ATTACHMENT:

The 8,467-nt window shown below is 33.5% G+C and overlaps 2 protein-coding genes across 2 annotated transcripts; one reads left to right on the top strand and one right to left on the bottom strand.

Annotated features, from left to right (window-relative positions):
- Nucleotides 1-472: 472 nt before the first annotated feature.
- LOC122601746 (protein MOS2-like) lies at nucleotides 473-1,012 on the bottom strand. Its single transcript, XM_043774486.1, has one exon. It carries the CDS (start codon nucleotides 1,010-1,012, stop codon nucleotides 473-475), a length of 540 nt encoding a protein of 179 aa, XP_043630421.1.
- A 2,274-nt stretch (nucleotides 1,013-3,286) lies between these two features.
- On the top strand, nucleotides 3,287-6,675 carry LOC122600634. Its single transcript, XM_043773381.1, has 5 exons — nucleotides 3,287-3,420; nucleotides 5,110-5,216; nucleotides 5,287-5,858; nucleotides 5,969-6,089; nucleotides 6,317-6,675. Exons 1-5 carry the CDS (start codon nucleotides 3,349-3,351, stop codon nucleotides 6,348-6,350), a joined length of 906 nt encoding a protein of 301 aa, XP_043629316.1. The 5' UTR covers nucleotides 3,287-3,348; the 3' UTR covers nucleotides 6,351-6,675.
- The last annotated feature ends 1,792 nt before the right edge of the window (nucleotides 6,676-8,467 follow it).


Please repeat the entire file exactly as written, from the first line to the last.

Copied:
The 8,467-nt window shown below is 33.5% G+C and overlaps 2 protein-coding genes across 2 annotated transcripts; one reads left to right on the top strand and one right to left on the bottom strand.

Annotated features, from left to right (window-relative positions):
- Nucleotides 1-472: 472 nt before the first annotated feature.
- LOC122601746 (protein MOS2-like) lies at nucleotides 473-1,012 on the bottom strand. Its single transcript, XM_043774486.1, has one exon. It carries the CDS (start codon nucleotides 1,010-1,012, stop codon nucleotides 473-475), a length of 540 nt encoding a protein of 179 aa, XP_043630421.1.
- A 2,274-nt stretch (nucleotides 1,013-3,286) lies between these two features.
- On the top strand, nucleotides 3,287-6,675 carry LOC122600634. Its single transcript, XM_043773381.1, has 5 exons — nucleotides 3,287-3,420; nucleotides 5,110-5,216; nucleotides 5,287-5,858; nucleotides 5,969-6,089; nucleotides 6,317-6,675. Exons 1-5 carry the CDS (start codon nucleotides 3,349-3,351, stop codon nucleotides 6,348-6,350), a joined length of 906 nt encoding a protein of 301 aa, XP_043629316.1. The 5' UTR covers nucleotides 3,287-3,348; the 3' UTR covers nucleotides 6,351-6,675.
- The last annotated feature ends 1,792 nt before the right edge of the window (nucleotides 6,676-8,467 follow it).